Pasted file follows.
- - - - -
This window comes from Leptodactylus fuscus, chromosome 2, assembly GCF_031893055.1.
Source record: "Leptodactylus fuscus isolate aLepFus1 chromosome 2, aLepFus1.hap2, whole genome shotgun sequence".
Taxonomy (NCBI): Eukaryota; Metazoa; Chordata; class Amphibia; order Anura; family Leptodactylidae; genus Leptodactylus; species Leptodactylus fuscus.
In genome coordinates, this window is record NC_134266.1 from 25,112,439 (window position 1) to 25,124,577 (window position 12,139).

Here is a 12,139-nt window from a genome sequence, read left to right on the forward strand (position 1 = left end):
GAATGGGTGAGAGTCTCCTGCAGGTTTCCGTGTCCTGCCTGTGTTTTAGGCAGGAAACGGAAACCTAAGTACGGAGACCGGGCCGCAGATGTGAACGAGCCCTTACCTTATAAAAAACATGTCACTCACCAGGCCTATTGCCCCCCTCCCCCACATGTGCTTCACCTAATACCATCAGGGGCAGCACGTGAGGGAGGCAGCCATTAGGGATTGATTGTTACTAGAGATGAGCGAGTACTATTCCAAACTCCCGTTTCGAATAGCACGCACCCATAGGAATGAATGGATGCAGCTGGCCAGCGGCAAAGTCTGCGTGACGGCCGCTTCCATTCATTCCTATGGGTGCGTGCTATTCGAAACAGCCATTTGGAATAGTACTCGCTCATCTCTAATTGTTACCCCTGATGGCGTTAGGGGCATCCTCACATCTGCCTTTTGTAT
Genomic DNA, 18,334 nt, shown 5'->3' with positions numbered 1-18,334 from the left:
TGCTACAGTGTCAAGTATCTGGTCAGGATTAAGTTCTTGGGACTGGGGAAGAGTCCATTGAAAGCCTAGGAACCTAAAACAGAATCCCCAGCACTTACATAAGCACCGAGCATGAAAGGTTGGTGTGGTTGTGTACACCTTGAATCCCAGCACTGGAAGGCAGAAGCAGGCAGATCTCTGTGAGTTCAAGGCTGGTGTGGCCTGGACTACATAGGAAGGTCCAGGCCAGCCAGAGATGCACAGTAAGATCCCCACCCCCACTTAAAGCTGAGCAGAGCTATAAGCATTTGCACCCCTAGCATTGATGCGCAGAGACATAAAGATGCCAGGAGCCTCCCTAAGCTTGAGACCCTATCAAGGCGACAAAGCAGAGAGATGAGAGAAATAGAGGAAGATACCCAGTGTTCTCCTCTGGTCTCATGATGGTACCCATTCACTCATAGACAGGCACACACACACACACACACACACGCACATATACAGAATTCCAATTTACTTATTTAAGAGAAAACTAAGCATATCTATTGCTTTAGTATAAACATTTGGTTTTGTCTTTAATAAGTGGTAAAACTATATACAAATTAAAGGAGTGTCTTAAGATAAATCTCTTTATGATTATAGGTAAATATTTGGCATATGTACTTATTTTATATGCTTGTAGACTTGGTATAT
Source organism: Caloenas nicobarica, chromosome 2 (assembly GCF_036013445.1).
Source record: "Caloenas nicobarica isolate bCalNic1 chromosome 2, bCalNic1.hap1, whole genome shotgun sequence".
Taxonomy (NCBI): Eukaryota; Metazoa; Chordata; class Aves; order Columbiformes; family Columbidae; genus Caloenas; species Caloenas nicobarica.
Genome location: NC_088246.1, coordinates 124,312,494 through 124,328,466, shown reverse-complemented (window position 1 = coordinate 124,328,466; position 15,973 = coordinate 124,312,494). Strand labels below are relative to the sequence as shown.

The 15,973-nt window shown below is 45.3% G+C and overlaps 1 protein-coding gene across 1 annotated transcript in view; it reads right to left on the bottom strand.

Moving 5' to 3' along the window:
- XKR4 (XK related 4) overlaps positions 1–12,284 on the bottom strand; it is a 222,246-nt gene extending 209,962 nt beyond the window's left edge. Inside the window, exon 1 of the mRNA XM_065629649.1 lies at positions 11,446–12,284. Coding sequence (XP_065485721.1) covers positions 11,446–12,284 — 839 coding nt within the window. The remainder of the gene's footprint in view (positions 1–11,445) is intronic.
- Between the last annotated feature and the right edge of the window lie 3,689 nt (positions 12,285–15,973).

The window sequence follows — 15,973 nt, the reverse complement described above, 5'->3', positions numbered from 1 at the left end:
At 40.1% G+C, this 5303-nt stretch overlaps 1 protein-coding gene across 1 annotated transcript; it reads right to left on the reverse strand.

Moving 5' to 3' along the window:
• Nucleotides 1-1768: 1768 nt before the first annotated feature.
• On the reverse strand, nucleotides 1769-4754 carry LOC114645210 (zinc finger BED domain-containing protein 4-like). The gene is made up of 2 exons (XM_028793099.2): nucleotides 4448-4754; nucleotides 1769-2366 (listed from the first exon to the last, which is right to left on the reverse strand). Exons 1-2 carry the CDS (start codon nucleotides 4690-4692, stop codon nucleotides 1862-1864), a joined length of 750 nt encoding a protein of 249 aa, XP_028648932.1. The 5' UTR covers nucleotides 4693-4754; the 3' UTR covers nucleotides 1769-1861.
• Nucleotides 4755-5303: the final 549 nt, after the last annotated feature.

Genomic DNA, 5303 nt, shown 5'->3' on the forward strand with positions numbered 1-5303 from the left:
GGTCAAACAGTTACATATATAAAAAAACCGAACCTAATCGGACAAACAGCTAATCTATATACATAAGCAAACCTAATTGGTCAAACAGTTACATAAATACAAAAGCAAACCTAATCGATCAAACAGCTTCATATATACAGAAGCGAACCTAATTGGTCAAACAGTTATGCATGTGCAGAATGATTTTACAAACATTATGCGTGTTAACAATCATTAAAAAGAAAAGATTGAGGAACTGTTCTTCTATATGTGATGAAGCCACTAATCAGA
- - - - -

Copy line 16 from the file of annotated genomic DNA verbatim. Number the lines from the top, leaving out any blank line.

- Between the last annotated feature and the right edge of the window lie 3,689 nt (positions 12,285–15,973).